In Fairness to Future Generations of Eaters & Drinkers: How Legal Reforms Can Protect Our Culinary Heritage; Winged Sentinels: How Birds Are Coping with Climate Change

Explore the Unknown!   
For September 29, 2021
Hi WN@TL Fans,
It is late September, the fall harvest season is upon us, and all around us The Land yields. Sixty-one years ago during his Travels With Charley road trip, John Steinbeck barreled across autumnal Wisconsin on his way from Chicago to Sauk Centre MN to pay his respects to the ghost of Sinclair Lewis, and in Steinbeck’s wake across the Driftless he left us one of the finest hymns to our land flowing with milk and honey:
When it comes to defining a culture, I suppose other factors may match the vital vibrancy of the culinary, but none surpass it.  The foods we forage or hunt or harvest from our lands and waters, the way we prepare them and share them, the ways our foods express and embody our ‘xenium’—that is, the gifts we give to welcome strangers among us—all these are at the heart of who we are, of who we imagine ourselves to be. 
When our lands and waters are under stress, when they are pressed by long-term duress, when it’s not just the seasons that change but rather the climate itself that shifts, then so too will shift the wild plants and wildlife, the domesticated crops and livestock, that define our Friday night fish-fries and our weekend cookouts.   
This week, our speaker asks in essence: in the face of climate change, how will we be fair to our grandchildren’s fare? 
To paraphrase Steinbeck, it is possible to be told a bold truth about a place and at the same time not know quite yet what to make of it.  That’s why I’m looking forward to Professor Tai’s analysis.
On September 29 we get a taste of how what Jonathan Patz now calls “the Climate Crisis” is changing our foods, and therefore our culinary heritage.  Law professor Steph Tai explores the legal angles of a social justice issue in their talk entitled, “In Fairness to Future Generations of Eaters and Drinkers: How Legal Reforms Can Protect Our Culinary Heritage.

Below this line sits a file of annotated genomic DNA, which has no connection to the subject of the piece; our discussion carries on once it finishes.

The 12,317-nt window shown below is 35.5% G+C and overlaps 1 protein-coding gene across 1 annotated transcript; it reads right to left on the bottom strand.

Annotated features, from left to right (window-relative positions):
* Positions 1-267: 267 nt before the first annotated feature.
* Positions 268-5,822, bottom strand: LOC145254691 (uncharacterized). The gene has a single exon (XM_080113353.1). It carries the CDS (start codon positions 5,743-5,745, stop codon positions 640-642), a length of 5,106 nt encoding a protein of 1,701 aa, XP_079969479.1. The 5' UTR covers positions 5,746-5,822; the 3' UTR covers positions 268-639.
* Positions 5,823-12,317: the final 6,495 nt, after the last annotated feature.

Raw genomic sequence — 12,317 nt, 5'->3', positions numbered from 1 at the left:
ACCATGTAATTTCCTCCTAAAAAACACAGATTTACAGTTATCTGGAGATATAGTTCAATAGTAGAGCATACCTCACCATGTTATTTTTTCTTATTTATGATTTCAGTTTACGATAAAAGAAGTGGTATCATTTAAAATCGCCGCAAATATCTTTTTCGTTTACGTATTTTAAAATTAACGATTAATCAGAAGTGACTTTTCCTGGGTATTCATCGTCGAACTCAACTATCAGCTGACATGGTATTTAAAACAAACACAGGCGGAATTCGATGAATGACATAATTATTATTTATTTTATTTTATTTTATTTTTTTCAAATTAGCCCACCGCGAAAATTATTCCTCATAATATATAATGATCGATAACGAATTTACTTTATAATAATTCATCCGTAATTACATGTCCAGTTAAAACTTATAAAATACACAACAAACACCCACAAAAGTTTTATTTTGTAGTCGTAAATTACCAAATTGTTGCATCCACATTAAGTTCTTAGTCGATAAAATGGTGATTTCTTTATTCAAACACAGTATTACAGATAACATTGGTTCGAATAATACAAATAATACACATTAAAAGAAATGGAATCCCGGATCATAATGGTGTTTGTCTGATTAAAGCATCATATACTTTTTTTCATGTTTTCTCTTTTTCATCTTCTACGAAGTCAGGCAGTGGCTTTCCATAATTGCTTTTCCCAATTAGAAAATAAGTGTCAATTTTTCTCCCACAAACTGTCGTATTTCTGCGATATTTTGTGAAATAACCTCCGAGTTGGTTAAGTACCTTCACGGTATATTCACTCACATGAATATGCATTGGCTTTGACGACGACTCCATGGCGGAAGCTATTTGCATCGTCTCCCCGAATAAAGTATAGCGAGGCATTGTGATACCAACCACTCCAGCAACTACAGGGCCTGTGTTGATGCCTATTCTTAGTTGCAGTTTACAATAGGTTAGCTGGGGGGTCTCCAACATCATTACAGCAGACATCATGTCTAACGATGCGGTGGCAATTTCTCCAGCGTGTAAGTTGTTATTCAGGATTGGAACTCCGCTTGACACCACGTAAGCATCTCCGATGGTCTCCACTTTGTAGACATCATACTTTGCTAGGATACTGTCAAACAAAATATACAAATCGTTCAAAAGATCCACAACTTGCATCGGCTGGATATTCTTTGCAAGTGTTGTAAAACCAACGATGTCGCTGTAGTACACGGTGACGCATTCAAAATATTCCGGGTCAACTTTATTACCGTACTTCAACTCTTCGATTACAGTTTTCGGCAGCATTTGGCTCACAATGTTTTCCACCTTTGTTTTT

Description: Cuisine is an important part of all cultures.  But climate change can affect both the quality and quantity of available foods and beverages.  Prof. Tai will describe some of the effects already seen in agriculture, as well as changes that may happen in the near future.  They will then discuss existing legal mechanisms that could be used to protect our culinary heritage, and conclude with additional changes that we should consider if we want fairness for future generations of eaters and drinkers.
Bio:  Steph Tai’s scholarly research examines the interactions between environmental and health sciences and administrative law. These include the consideration of scientific expertise and environmental justice concerns by administrative and judicial systems, and as well as the role of scientific dialogues in food systems regulation, and the ways in which private governance incorporates scientific research.  Professor Tai was an adjunct law professor at Georgetown from 2002-2005 and a visiting professor at Washington and Lee University School of Law during the 2005-06 academic year. Teaching interests include administrative law, environmental law, food systems law, environmental justice, risk regulation, contracts (especially private governance and supply chains!), and comparative Asian environmental law.